Thirty years ago I had the good fortune of spending two years learning in yeshiva in Jerusalem’s Old City. One day, while walking through the Arab shuk, I observed an older American couple who were considering buying a pair of shearling slippers. Responding to their price inquiry, the Arab shopkeeper answered, “for you, $25!” Thereupon the husband whispered to his wife, “let me handle these negotiations, Mildred; you have to bargain with them!” The man then turned to the shopkeeper and said, “$20 and not a penny more!” The Arab, barely able to conceal his glee, quickly accepted their offer.
Having bargained with these local retailers and knowing the negotiation game, I was shocked that the older gentleman did not counter the shopkeeper with an offer of a dollar at most, and that the sales price did not end up at $5, $10 tops.
After that experience, I understandably thought that American and Israeli negotiating cultures were very different. However, I was surprised to learn that Israeli and American cultures are actually considered relatively similar, as they both value directness and clarity in business negotiations. After giving this some thought, it made sense that Israel – a country molded by the many cultures of its diverse population – would incorporate western sensibilities and negotiations from its American and British immigrants.
It is interesting to contrast the Israeli and Anglo cultures with the Japanese who prefer negotiating in an indirect manner and frown upon directness, which they consider aggressive and insulting. This reminds me of a remarkable experience I had about fifteen years ago, negotiating the sale of a Manhattan office building between an American seller and a Japanese buyer. When we finished the hour-long meeting, the seller believed we had a handshake on the deal, while in fact the Japanese purchaser had walked away from the deal. It was fascinating that both parties came out of the same meeting with totally opposite understandings of what had transpired.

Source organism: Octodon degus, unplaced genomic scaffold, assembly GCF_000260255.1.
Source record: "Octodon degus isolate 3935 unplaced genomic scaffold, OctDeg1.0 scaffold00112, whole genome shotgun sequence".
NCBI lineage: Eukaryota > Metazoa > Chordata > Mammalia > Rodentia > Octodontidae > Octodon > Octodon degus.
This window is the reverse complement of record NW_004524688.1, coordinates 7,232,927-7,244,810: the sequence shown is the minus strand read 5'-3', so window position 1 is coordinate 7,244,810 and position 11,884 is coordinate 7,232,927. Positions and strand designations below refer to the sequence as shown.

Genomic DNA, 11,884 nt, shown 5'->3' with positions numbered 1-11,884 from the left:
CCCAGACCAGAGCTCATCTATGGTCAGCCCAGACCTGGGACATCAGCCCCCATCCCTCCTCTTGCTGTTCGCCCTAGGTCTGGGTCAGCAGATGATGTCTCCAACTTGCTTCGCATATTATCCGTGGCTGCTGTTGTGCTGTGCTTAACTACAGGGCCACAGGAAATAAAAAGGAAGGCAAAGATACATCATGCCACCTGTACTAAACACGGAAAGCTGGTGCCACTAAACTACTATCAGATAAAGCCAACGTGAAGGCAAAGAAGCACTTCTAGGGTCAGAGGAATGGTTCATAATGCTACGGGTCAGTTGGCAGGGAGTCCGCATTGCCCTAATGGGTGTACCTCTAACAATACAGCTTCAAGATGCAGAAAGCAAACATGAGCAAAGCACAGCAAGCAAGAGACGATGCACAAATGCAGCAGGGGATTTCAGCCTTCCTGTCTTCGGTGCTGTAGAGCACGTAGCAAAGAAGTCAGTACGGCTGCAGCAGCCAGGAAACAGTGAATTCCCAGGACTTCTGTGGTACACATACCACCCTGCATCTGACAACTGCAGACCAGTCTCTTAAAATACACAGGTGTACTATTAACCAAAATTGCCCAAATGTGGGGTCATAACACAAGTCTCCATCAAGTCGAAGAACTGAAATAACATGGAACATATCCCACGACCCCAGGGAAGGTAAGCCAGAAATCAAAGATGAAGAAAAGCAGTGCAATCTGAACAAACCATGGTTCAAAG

With that background, let’s fast forward to 2013: my client fell in love with an apartment and directed me to give the seller his asking price. I proceeded to explain to the client that the property was priced about 10% above market and that we should offer 13% below the asking price, leaving us room to negotiate up to the property’s market value. He gratefully agreed with my strategy and, after a few rounds of negotiations, we closed the deal very close to its market value - and saved my client over $100,000.
In the United States, motivated home sellers usually attach an asking price of three to five percent – and in some markets up to ten percent – above the market value. In Israel, there is no unwritten rule how to price properties. Sometimes sellers price their property at their “take” price without taking into account any room for negotiation, and sometimes the apartment can be priced at up to 20% above market.
So how do you get the home that you want without being taken for a ride?
The key is market knowledge. If you know the prices of similar properties in the vicinity that have recently closed, you are empowered to make prudent decisions. A good real estate agent can provide you with recent comparable sales to ensure that you are not overpaying for the property.
Armed with market data and flanked with seasoned professionals protecting your interests, you can move forward with confidence and close the deal at the right price.
Gedaliah Borvick is the founder of My Israel Home (www.myisraelhome.com), a real estate agency focused on helping people from abroad buy and sell homes in Israel. To sign up for his monthly market updates, contact him at email@example.com.